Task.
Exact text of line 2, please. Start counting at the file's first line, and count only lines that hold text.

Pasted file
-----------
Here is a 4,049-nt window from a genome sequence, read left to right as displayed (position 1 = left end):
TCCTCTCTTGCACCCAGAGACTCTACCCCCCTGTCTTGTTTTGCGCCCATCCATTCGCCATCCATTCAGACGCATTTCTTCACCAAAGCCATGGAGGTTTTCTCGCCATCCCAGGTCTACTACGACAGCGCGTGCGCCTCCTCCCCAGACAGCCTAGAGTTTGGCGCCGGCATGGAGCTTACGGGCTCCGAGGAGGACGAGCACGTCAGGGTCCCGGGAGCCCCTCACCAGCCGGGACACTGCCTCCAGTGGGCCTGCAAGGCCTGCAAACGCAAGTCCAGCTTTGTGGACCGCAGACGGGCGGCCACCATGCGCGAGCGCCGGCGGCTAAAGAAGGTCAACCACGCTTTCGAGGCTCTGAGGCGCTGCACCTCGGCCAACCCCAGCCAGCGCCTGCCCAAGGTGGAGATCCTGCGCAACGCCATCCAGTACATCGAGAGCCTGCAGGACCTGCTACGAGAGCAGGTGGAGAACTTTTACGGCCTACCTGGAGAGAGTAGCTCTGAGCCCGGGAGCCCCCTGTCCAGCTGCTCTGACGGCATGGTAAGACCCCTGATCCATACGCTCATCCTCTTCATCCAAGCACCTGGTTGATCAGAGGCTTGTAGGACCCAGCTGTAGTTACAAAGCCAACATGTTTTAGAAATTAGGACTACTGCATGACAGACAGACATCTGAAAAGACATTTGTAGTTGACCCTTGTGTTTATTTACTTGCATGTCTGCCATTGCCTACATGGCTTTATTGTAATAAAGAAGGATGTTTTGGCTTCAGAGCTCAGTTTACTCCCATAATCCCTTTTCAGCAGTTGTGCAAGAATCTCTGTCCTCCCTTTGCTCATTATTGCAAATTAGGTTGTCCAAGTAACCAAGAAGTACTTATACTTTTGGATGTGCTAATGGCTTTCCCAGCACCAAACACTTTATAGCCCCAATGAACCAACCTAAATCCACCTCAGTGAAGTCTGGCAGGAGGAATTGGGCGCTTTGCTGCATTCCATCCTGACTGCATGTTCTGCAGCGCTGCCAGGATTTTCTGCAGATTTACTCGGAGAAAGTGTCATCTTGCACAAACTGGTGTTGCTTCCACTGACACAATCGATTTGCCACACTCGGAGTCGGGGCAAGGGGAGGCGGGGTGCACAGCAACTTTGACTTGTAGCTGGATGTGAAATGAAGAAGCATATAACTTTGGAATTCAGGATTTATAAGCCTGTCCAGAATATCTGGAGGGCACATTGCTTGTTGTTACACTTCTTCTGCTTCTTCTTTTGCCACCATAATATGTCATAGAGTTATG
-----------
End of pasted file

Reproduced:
TCCTCTCTTGCACCCAGAGACTCTACCCCCCTGTCTTGTTTTGCGCCCATCCATTCGCCATCCATTCAGACGCATTTCTTCACCAAAGCCATGGAGGTTTTCTCGCCATCCCAGGTCTACTACGACAGCGCGTGCGCCTCCTCCCCAGACAGCCTAGAGTTTGGCGCCGGCATGGAGCTTACGGGCTCCGAGGAGGACGAGCACGTCAGGGTCCCGGGAGCCCCTCACCAGCCGGGACACTGCCTCCAGTGGGCCTGCAAGGCCTGCAAACGCAAGTCCAGCTTTGTGGACCGCAGACGGGCGGCCACCATGCGCGAGCGCCGGCGGCTAAAGAAGGTCAACCACGCTTTCGAGGCTCTGAGGCGCTGCACCTCGGCCAACCCCAGCCAGCGCCTGCCCAAGGTGGAGATCCTGCGCAACGCCATCCAGTACATCGAGAGCCTGCAGGACCTGCTACGAGAGCAGGTGGAGAACTTTTACGGCCTACCTGGAGAGAGTAGCTCTGAGCCCGGGAGCCCCCTGTCCAGCTGCTCTGACGGCATGGTAAGACCCCTGATCCATACGCTCATCCTCTTCATCCAAGCACCTGGTTGATCAGAGGCTTGTAGGACCCAGCTGTAGTTACAAAGCCAACATGTTTTAGAAATTAGGACTACTGCATGACAGACAGACATCTGAAAAGACATTTGTAGTTGACCCTTGTGTTTATTTACTTGCATGTCTGCCATTGCCTACATGGCTTTATTGTAATAAAGAAGGATGTTTTGGCTTCAGAGCTCAGTTTACTCCCATAATCCCTTTTCAGCAGTTGTGCAAGAATCTCTGTCCTCCCTTTGCTCATTATTGCAAATTAGGTTGTCCAAGTAACCAAGAAGTACTTATACTTTTGGATGTGCTAATGGCTTTCCCAGCACCAAACACTTTATAGCCCCAATGAACCAACCTAAATCCACCTCAGTGAAGTCTGGCAGGAGGAATTGGGCGCTTTGCTGCATTCCATCCTGACTGCATGTTCTGCAGCGCTGCCAGGATTTTCTGCAGATTTACTCGGAGAAAGTGTCATCTTGCACAAACTGGTGTTGCTTCCACTGACACAATCGATTTGCCACACTCGGAGTCGGGGCAAGGGGAGGCGGGGTGCACAGCAACTTTGACTTGTAGCTGGATGTGAAATGAAGAAGCATATAACTTTGGAATTCAGGATTTATAAGCCTGTCCAGAATATCTGGAGGGCACATTGCTTGTTGTTACACTTCTTCTGCTTCTTCTTTTGCCACCATAATATGTCATAGAGTTATG